The Summer by Eliza Lee Follen

Go forth, my heart, and seek the bliss
Of such a summer day as this,
Bestowed on all by Heaven;
The beauties of the garden see,
Behold! it is for thee and me
Its glories all are given.

The trees with whispering leaves are dressed,
The earth upon her dusky breast
Her robe of green is wearing;
The flowers are blooming far and wide,—
Not Solomon in all his pride
With them would bear comparing.

The dove from out her nest doth fly;
Far upward in the clear blue sky
The lark her way is winging;
Hark to the lovely nightingale!
With her sweet song each hill and dale,
And woods and rocks, are ringing.

The hen brings out her little brood,
The swallow finds her young ones food,
The stork her house is keeping.
The bounding stag, the timid roe,
Are full of joy, and to and fro,
Through the high grass, are leaping.

The brook is tinkling as it goes,
And with the myrtle and the rose
Its shady banks adorning;
While, from the flowery mead near by,
The sheep and shepherd’s joyful cry
Salutes the early morning.

The never idle troops of bees
Fly here and there, and where they please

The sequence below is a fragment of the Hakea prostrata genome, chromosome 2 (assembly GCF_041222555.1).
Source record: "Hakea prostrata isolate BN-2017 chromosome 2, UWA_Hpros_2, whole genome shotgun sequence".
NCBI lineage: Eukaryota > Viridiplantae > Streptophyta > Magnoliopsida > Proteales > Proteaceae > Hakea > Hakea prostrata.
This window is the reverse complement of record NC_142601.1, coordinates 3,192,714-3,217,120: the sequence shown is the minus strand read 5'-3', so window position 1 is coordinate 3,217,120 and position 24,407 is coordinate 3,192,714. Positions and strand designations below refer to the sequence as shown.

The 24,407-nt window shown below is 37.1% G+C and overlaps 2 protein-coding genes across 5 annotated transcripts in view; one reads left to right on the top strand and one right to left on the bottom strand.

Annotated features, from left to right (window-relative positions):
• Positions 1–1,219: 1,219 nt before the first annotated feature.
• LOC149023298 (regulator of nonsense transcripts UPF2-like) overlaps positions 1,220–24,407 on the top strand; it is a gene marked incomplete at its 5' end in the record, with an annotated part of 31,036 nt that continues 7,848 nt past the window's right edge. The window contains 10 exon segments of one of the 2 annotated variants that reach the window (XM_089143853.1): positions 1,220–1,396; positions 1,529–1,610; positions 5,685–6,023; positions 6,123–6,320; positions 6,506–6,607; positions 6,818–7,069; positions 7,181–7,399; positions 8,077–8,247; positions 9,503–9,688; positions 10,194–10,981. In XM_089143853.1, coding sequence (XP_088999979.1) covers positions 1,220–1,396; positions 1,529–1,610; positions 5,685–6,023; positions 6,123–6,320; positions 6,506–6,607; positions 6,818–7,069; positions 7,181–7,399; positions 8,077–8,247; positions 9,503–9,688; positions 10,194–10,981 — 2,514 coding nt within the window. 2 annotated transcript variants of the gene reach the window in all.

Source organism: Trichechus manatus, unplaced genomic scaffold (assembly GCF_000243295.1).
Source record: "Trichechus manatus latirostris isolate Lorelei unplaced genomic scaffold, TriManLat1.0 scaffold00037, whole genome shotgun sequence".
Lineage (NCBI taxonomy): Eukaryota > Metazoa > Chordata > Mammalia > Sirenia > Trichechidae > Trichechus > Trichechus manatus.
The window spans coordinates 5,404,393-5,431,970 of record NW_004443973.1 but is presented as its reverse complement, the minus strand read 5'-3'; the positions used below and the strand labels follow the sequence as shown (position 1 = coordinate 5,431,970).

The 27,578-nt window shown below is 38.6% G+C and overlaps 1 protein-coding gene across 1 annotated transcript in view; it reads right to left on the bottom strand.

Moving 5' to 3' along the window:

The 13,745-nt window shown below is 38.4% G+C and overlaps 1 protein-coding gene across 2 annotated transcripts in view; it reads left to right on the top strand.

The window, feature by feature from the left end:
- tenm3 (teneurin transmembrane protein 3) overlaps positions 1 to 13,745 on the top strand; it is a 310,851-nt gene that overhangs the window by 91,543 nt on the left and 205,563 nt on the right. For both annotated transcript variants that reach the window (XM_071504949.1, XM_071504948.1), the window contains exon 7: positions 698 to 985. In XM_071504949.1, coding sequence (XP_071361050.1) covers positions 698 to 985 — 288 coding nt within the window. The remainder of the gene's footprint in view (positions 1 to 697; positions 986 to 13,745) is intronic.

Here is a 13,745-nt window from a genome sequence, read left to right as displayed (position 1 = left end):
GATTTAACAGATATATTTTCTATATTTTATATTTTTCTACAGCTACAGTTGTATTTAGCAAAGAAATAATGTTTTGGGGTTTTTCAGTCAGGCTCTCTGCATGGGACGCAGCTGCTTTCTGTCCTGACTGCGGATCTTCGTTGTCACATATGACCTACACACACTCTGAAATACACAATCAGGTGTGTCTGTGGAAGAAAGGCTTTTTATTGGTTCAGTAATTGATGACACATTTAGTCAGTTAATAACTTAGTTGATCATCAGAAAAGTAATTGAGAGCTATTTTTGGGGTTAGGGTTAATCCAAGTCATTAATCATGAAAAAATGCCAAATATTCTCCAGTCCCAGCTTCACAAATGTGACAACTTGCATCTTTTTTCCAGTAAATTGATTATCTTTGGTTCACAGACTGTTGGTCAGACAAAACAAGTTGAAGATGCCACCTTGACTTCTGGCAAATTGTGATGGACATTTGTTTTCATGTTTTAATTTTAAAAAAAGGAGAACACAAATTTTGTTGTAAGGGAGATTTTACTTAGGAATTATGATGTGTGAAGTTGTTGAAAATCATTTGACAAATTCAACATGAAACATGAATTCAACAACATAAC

Their honey food are quaffing;
The sap is running up the vine,
Round the old elm its tendrils twine,
And in the sun are laughing.

And can I, may I, silent be?
When all God’s glorious works I see
My soul desires to know him.
When all are singing I must sing,
And to the Highest I must bring
The tribute which I owe him.

Are all things here so bright and fair,
And has he with a loving care
My happy being given?
What, in the glorious world above,
Where all is beauty, all is love,—
What shall I be in heaven?

O, were I there! O, stood I now
In that great Presence! there to bow
In grateful love before him,
Then would I with the angels raise
One never-ending song of praise,
And worship and adore him!

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